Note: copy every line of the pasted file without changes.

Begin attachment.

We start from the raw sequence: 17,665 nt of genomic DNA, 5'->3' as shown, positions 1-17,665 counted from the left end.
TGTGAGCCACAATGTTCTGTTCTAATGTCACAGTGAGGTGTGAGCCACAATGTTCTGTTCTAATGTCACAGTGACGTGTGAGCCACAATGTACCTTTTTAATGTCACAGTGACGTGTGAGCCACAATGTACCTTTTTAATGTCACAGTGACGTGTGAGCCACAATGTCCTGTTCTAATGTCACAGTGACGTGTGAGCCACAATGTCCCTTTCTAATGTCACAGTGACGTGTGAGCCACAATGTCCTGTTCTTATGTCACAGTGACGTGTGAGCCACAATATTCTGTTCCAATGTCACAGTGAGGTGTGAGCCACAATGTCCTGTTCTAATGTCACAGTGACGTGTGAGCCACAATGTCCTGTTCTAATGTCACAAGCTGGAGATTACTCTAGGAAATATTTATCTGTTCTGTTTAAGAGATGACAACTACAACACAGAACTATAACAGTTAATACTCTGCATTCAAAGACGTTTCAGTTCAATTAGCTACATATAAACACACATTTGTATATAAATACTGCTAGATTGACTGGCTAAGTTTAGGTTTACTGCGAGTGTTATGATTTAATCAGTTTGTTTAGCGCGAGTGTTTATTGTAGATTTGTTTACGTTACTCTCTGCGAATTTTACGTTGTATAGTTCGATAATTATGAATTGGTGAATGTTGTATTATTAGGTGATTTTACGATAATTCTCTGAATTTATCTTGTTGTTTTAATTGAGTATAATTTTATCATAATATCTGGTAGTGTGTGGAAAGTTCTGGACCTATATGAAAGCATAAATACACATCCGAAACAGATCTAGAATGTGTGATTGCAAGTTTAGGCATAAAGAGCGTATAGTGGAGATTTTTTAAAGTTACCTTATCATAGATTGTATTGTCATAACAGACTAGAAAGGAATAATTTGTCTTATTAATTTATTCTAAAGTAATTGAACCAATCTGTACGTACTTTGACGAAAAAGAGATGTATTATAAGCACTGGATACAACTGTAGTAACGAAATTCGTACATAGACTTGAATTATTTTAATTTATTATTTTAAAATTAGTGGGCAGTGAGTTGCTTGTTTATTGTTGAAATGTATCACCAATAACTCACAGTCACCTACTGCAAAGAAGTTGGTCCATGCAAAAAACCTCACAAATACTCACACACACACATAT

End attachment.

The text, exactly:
We start from the raw sequence: 17,665 nt of genomic DNA, 5'->3' as shown, positions 1-17,665 counted from the left end.
TGTGAGCCACAATGTTCTGTTCTAATGTCACAGTGAGGTGTGAGCCACAATGTTCTGTTCTAATGTCACAGTGACGTGTGAGCCACAATGTACCTTTTTAATGTCACAGTGACGTGTGAGCCACAATGTACCTTTTTAATGTCACAGTGACGTGTGAGCCACAATGTCCTGTTCTAATGTCACAGTGACGTGTGAGCCACAATGTCCCTTTCTAATGTCACAGTGACGTGTGAGCCACAATGTCCTGTTCTTATGTCACAGTGACGTGTGAGCCACAATATTCTGTTCCAATGTCACAGTGAGGTGTGAGCCACAATGTCCTGTTCTAATGTCACAGTGACGTGTGAGCCACAATGTCCTGTTCTAATGTCACAAGCTGGAGATTACTCTAGGAAATATTTATCTGTTCTGTTTAAGAGATGACAACTACAACACAGAACTATAACAGTTAATACTCTGCATTCAAAGACGTTTCAGTTCAATTAGCTACATATAAACACACATTTGTATATAAATACTGCTAGATTGACTGGCTAAGTTTAGGTTTACTGCGAGTGTTATGATTTAATCAGTTTGTTTAGCGCGAGTGTTTATTGTAGATTTGTTTACGTTACTCTCTGCGAATTTTACGTTGTATAGTTCGATAATTATGAATTGGTGAATGTTGTATTATTAGGTGATTTTACGATAATTCTCTGAATTTATCTTGTTGTTTTAATTGAGTATAATTTTATCATAATATCTGGTAGTGTGTGGAAAGTTCTGGACCTATATGAAAGCATAAATACACATCCGAAACAGATCTAGAATGTGTGATTGCAAGTTTAGGCATAAAGAGCGTATAGTGGAGATTTTTTAAAGTTACCTTATCATAGATTGTATTGTCATAACAGACTAGAAAGGAATAATTTGTCTTATTAATTTATTCTAAAGTAATTGAACCAATCTGTACGTACTTTGACGAAAAAGAGATGTATTATAAGCACTGGATACAACTGTAGTAACGAAATTCGTACATAGACTTGAATTATTTTAATTTATTATTTTAAAATTAGTGGGCAGTGAGTTGCTTGTTTATTGTTGAAATGTATCACCAATAACTCACAGTCACCTACTGCAAAGAAGTTGGTCCATGCAAAAAACCTCACAAATACTCACACACACACATAT